Last week, I was talking to Sheldon Larmore, author of Be Quiet and Listen. It is the story of his family’s journey through the pain and loss that came through their son David and his will to live as long as possible with spina bifida. After he passed away, they set up a memorial fund to help children with disabilities, and they fund it with the proceeds from their book sales. Sheldon told me they have had great success and feedback locally, but they haven’t been able to get much going beyond that. He and his wife still speak at churches and civic groups at least once a month, which is still quite active. This is a common thing I hear from authors. How do you take that activity to the next level?
Moving your book beyond your local area involves personal appearances, which means the pace will need to be adjusted according to your availability, interest, and desire for doing them. The cost of travel will need to be taken into account as well. This works best when you have established a solid footing locally, so if you haven’t yet, do that first. With all those things in mind, here is the idea:
Whenever you go to a group to speak, ask them who they know in the next town that might benefit from having you come. Then contact those people and set up speaking engagements there, and so on. You can expand out as far as you want to travel. Work towards the major metropolitan areas because you can get in front of more people in less time that way.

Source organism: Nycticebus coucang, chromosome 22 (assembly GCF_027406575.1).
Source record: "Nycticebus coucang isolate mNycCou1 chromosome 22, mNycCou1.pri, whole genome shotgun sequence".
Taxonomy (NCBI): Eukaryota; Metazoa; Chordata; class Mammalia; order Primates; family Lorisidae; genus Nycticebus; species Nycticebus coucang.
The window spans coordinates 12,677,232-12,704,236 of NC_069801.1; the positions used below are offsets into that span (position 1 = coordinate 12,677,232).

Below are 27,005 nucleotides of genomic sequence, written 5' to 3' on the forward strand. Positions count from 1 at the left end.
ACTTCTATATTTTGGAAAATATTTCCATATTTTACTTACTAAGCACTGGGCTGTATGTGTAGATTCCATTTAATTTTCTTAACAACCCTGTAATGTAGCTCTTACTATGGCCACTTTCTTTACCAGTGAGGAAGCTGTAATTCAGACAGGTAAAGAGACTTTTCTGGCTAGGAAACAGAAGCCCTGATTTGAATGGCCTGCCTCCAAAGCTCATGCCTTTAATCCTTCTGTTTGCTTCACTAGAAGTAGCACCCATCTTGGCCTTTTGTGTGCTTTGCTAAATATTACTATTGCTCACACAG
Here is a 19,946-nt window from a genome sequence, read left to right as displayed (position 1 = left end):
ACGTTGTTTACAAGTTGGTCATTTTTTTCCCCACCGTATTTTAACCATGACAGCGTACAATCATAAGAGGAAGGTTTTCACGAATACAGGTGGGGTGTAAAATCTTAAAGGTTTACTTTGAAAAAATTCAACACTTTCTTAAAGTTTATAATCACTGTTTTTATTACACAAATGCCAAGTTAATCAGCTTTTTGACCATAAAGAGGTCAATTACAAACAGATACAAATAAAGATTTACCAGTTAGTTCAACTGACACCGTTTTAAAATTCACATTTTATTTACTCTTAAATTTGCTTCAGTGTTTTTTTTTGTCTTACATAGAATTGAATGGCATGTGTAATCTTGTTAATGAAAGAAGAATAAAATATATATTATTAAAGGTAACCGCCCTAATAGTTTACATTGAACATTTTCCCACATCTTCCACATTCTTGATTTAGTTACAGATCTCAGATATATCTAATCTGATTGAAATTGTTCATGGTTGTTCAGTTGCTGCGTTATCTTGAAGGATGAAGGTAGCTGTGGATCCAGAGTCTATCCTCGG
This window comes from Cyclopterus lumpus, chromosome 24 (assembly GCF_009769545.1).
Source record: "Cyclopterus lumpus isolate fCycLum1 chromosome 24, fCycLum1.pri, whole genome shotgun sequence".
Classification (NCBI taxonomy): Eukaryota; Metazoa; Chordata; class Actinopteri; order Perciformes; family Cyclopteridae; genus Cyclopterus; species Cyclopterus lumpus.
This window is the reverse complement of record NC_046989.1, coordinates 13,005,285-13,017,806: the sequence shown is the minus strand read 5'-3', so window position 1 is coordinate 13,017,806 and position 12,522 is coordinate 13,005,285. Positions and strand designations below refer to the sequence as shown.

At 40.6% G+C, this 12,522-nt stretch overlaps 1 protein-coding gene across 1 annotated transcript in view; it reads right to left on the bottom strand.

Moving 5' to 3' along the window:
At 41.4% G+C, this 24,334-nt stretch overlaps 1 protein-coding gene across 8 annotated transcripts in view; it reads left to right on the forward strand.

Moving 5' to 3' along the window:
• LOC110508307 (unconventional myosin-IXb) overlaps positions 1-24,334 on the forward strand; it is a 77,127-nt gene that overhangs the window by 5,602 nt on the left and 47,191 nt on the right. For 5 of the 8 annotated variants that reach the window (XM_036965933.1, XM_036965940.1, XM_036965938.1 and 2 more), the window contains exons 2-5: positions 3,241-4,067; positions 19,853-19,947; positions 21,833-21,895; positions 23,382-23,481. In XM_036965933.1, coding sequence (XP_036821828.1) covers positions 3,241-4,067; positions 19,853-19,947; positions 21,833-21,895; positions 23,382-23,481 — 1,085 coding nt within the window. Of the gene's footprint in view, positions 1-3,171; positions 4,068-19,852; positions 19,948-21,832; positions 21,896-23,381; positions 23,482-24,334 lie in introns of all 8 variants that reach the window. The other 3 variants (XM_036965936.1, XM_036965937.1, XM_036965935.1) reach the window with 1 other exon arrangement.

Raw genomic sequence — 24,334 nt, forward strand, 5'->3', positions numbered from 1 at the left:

The reasoning behind this is that the best way to spread a message is still by word of mouth. Technology has increased the reach for all of us, but it is still word of mouth that causes your audience to grow beyond your reach. So the question becomes, how do you increase word of mouth?
It starts by asking for it. Every time you speak, add a simple sentence to the end: “Tell everyone you know about this.” The fact is that most people won’t do that, but it’s just as much a fact that some will. And those who do will tell a lot of people. And some of those people have reach well beyond just their local area. See Readers, Fans, and Evangelists for more details on getting others to help you grow your audience.
It helps if you give them something to spread. This is where social media fits in. If you speak, start a YouTube channel. Get someone with an iPhone to record a video of you sharing 30-second to 1-minute bites of some of your best stuff. Post them as often as you can (weekly, monthly, etc.) Take the audio and turn it into a podcast. I’m no expert on any of those, but do a Google search of those terms and start educating yourself. If speaking is not your thing, you probably haven’t even read this far, but get better at it or get very good at blogging. You can learn how to do that here.
If you’re reading this thinking, “Man, this sounds like a lot of work!” Congratulations. You’re right! It was a lot of work for the Apostle Paul trying to spread the gospel of Jesus, too. Thankfully, we don’t have to put our feet to the ground (or our boats to the sea) as much as he did, but the attitude and work ethic are the same.